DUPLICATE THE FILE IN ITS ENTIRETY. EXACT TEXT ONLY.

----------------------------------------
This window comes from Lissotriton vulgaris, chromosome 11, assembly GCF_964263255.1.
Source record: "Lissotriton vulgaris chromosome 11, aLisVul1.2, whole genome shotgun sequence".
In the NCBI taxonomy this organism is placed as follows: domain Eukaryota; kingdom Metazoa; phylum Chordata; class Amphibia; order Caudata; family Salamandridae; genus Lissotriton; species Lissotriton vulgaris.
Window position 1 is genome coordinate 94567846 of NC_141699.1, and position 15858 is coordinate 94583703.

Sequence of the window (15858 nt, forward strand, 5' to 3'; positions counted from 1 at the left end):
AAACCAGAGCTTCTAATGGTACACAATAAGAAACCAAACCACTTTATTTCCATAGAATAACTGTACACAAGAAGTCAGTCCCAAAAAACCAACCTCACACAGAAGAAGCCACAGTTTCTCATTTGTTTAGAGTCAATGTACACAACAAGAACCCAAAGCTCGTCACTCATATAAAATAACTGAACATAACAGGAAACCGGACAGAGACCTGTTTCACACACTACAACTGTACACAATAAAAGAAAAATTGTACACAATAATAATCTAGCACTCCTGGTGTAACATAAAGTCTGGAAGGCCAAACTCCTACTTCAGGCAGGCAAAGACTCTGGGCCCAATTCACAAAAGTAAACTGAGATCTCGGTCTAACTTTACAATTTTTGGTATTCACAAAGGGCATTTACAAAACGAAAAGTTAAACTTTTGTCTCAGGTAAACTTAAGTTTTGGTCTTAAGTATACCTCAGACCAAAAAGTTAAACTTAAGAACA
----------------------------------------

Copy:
This window comes from Lissotriton vulgaris, chromosome 11, assembly GCF_964263255.1.
Source record: "Lissotriton vulgaris chromosome 11, aLisVul1.2, whole genome shotgun sequence".
In the NCBI taxonomy this organism is placed as follows: domain Eukaryota; kingdom Metazoa; phylum Chordata; class Amphibia; order Caudata; family Salamandridae; genus Lissotriton; species Lissotriton vulgaris.
Window position 1 is genome coordinate 94567846 of NC_141699.1, and position 15858 is coordinate 94583703.

Sequence of the window (15858 nt, forward strand, 5' to 3'; positions counted from 1 at the left end):
AAACCAGAGCTTCTAATGGTACACAATAAGAAACCAAACCACTTTATTTCCATAGAATAACTGTACACAAGAAGTCAGTCCCAAAAAACCAACCTCACACAGAAGAAGCCACAGTTTCTCATTTGTTTAGAGTCAATGTACACAACAAGAACCCAAAGCTCGTCACTCATATAAAATAACTGAACATAACAGGAAACCGGACAGAGACCTGTTTCACACACTACAACTGTACACAATAAAAGAAAAATTGTACACAATAATAATCTAGCACTCCTGGTGTAACATAAAGTCTGGAAGGCCAAACTCCTACTTCAGGCAGGCAAAGACTCTGGGCCCAATTCACAAAAGTAAACTGAGATCTCGGTCTAACTTTACAATTTTTGGTATTCACAAAGGGCATTTACAAAACGAAAAGTTAAACTTTTGTCTCAGGTAAACTTAAGTTTTGGTCTTAAGTATACCTCAGACCAAAAAGTTAAACTTAAGAACA